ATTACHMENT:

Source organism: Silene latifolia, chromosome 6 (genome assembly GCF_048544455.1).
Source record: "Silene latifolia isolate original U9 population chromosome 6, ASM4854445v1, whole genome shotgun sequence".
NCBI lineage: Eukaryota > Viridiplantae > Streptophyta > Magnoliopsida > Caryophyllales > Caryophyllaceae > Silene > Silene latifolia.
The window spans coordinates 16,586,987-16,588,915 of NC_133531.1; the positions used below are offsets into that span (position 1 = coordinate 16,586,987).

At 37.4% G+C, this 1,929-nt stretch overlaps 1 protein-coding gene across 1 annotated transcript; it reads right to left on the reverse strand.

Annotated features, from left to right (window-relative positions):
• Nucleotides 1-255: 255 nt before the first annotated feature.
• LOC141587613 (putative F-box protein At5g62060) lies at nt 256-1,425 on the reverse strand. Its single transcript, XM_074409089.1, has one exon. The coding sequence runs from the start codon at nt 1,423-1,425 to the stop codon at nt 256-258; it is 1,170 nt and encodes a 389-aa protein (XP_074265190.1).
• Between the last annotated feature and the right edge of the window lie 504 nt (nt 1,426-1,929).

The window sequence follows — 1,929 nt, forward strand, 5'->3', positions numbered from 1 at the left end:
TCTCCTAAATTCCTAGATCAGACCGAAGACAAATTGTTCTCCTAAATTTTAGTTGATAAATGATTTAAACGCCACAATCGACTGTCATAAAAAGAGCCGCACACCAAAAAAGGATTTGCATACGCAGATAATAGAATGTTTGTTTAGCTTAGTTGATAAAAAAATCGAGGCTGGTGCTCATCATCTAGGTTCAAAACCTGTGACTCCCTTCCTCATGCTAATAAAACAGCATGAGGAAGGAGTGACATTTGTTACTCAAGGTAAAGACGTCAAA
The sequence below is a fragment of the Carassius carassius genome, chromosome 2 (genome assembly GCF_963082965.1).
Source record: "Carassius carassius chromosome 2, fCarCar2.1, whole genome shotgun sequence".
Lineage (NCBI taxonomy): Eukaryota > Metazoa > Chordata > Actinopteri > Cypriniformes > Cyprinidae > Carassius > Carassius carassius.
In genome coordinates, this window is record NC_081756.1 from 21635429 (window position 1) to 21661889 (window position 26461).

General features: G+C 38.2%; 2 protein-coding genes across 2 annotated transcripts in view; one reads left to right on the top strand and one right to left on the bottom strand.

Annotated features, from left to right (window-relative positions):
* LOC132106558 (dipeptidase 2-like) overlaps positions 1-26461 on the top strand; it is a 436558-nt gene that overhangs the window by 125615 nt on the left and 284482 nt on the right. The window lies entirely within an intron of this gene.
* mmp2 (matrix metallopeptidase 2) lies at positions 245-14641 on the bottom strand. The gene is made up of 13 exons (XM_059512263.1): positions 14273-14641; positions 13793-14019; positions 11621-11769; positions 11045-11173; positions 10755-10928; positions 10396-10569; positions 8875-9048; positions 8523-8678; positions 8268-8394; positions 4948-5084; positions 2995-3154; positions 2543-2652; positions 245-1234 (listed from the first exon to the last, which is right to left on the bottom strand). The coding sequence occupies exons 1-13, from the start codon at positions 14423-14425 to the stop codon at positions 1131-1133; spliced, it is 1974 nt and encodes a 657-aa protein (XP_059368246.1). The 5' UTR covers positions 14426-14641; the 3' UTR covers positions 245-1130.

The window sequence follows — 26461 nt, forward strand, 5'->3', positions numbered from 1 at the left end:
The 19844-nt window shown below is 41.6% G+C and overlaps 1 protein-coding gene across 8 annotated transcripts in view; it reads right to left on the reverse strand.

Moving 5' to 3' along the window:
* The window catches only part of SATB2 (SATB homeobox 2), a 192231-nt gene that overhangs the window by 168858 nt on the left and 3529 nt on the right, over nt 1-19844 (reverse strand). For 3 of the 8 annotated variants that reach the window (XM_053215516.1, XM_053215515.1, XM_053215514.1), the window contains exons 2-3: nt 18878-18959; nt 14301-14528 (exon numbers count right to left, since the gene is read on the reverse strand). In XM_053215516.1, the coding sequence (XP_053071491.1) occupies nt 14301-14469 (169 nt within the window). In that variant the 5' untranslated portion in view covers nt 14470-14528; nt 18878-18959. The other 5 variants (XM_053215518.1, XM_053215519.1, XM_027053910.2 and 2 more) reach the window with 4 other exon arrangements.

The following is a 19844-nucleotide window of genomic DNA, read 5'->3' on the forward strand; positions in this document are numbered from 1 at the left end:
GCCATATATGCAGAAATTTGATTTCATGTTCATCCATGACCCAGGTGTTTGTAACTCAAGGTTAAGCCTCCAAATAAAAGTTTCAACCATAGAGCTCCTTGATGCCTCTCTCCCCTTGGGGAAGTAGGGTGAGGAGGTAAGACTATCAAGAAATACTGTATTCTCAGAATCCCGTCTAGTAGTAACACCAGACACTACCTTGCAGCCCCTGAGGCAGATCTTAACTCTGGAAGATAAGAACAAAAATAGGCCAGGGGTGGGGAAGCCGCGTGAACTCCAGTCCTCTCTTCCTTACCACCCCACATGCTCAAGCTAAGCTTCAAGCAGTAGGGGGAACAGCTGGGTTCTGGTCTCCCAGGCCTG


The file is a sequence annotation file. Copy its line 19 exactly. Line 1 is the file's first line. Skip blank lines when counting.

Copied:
* mmp2 (matrix metallopeptidase 2) lies at positions 245-14641 on the bottom strand. The gene is made up of 13 exons (XM_059512263.1): positions 14273-14641; positions 13793-14019; positions 11621-11769; positions 11045-11173; positions 10755-10928; positions 10396-10569; positions 8875-9048; positions 8523-8678; positions 8268-8394; positions 4948-5084; positions 2995-3154; positions 2543-2652; positions 245-1234 (listed from the first exon to the last, which is right to left on the bottom strand). The coding sequence occupies exons 1-13, from the start codon at positions 14423-14425 to the stop codon at positions 1131-1133; spliced, it is 1974 nt and encodes a 657-aa protein (XP_059368246.1). The 5' UTR covers positions 14426-14641; the 3' UTR covers positions 245-1130.